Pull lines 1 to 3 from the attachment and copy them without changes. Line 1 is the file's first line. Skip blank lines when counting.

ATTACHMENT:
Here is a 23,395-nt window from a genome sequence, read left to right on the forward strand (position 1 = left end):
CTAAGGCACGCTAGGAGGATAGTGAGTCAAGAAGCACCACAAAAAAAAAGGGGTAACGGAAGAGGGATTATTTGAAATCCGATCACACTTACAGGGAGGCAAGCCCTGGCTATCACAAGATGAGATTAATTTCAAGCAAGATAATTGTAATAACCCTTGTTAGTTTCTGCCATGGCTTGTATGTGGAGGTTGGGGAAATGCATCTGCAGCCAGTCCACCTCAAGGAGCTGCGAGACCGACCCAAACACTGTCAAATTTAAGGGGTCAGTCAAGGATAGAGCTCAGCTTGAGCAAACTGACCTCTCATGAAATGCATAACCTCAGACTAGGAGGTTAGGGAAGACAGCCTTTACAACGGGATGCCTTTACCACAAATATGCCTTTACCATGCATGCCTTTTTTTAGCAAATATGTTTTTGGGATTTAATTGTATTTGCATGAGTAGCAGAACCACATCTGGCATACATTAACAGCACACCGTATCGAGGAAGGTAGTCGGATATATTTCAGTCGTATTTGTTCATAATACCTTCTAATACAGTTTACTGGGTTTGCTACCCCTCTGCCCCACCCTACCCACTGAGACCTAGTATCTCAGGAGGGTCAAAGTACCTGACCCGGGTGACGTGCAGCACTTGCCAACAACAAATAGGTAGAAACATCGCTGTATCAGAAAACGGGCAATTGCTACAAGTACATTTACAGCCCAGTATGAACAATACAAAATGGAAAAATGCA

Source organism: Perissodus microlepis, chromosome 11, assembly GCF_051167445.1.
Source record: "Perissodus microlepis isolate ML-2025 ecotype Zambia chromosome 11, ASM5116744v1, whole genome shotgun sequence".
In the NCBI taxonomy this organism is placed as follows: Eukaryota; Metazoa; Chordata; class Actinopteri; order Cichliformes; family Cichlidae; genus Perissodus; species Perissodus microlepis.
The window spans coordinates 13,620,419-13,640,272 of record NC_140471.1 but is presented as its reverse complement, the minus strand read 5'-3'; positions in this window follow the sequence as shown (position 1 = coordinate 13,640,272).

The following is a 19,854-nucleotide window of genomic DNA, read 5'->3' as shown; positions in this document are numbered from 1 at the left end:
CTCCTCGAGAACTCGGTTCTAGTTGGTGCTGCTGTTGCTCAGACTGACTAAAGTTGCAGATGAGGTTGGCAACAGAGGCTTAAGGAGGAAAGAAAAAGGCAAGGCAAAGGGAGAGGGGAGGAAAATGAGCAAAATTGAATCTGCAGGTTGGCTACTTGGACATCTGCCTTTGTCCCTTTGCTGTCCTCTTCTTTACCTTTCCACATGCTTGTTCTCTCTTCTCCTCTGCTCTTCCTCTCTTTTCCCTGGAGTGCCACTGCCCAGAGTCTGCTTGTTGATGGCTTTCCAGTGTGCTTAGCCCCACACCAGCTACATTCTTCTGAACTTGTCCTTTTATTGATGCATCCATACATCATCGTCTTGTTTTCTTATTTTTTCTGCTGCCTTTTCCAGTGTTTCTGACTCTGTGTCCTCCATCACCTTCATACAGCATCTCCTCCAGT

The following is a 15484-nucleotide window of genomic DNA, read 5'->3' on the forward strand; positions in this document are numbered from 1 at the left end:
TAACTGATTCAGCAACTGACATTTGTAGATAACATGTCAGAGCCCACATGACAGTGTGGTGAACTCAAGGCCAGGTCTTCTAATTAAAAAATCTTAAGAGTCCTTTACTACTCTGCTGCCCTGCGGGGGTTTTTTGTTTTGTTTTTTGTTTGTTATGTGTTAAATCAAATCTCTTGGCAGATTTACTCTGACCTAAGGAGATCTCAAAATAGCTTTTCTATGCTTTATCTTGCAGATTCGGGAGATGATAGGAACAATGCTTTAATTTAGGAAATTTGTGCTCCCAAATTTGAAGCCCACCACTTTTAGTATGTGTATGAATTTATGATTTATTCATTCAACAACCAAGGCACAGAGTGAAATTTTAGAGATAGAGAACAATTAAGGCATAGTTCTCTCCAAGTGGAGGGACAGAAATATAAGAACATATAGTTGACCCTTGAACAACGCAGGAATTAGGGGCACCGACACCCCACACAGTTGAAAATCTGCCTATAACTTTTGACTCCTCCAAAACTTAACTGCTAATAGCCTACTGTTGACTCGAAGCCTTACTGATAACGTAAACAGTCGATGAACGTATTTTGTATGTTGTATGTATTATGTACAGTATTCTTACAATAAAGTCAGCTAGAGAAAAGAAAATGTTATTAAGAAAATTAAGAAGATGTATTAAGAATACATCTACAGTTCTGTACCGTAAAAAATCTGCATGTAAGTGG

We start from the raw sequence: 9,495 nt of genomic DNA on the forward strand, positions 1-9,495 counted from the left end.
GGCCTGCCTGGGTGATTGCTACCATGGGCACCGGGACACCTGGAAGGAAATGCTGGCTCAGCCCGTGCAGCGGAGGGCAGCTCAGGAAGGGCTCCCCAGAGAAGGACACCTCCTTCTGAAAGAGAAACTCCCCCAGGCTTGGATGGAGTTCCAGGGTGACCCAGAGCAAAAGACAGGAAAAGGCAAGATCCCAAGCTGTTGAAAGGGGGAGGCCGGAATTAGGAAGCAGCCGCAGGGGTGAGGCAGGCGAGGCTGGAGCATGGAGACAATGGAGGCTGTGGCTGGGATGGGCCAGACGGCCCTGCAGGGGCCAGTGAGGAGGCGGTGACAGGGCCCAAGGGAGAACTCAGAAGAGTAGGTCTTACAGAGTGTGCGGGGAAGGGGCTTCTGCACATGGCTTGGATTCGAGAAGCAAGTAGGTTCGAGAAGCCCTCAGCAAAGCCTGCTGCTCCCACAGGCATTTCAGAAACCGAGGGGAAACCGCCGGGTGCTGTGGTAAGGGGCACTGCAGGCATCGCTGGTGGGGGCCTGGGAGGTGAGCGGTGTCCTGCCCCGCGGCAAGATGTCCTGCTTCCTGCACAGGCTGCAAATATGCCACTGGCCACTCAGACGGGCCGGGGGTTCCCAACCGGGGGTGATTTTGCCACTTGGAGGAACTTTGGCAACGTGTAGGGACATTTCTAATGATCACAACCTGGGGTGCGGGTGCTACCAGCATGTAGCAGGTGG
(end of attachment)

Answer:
Here is a 23,395-nt window from a genome sequence, read left to right on the forward strand (position 1 = left end):
CTAAGGCACGCTAGGAGGATAGTGAGTCAAGAAGCACCACAAAAAAAAAGGGGTAACGGAAGAGGGATTATTTGAAATCCGATCACACTTACAGGGAGGCAAGCCCTGGCTATCACAAGATGAGATTAATTTCAAGCAAGATAATTGTAATAACCCTTGTTAGTTTCTGCCATGGCTTGTATGTGGAGGTTGGGGAAATGCATCTGCAGCCAGTCCACCTCAAGGAGCTGCGAGACCGACCCAAACACTGTCAAATTTAAGGGGTCAGTCAAGGATAGAGCTCAGCTTGAGCAAACTGACCTCTCATGAAATGCATAACCTCAGACTAGGAGGTTAGGGAAGACAGCCTTTACAACGGGATGCCTTTACCACAAATATGCCTTTACCATGCATGCCTTTTTTTAGCAAATATGTTTTTGGGATTTAATTGTATTTGCATGAGTAGCAGAACCACATCTGGCATACATTAACAGCACACCGTATCGAGGAAGGTAGTCGGATATATTTCAGTCGTATTTGTTCATAATACCTTCTAATACAGTTTACTGGGTTTGCTACCCCTCTGCCCCACCCTACCCACTGAGACCTAGTATCTCAGGAGGGTCAAAGTACCTGACCCGGGTGACGTGCAGCACTTGCCAACAACAAATAGGTAGAAACATCGCTGTATCAGAAAACGGGCAATTGCTACAAGTACATTTACAGCCCAGTATGAACAATACAAAATGGAAAAATGCA

Source organism: Perissodus microlepis, chromosome 11, assembly GCF_051167445.1.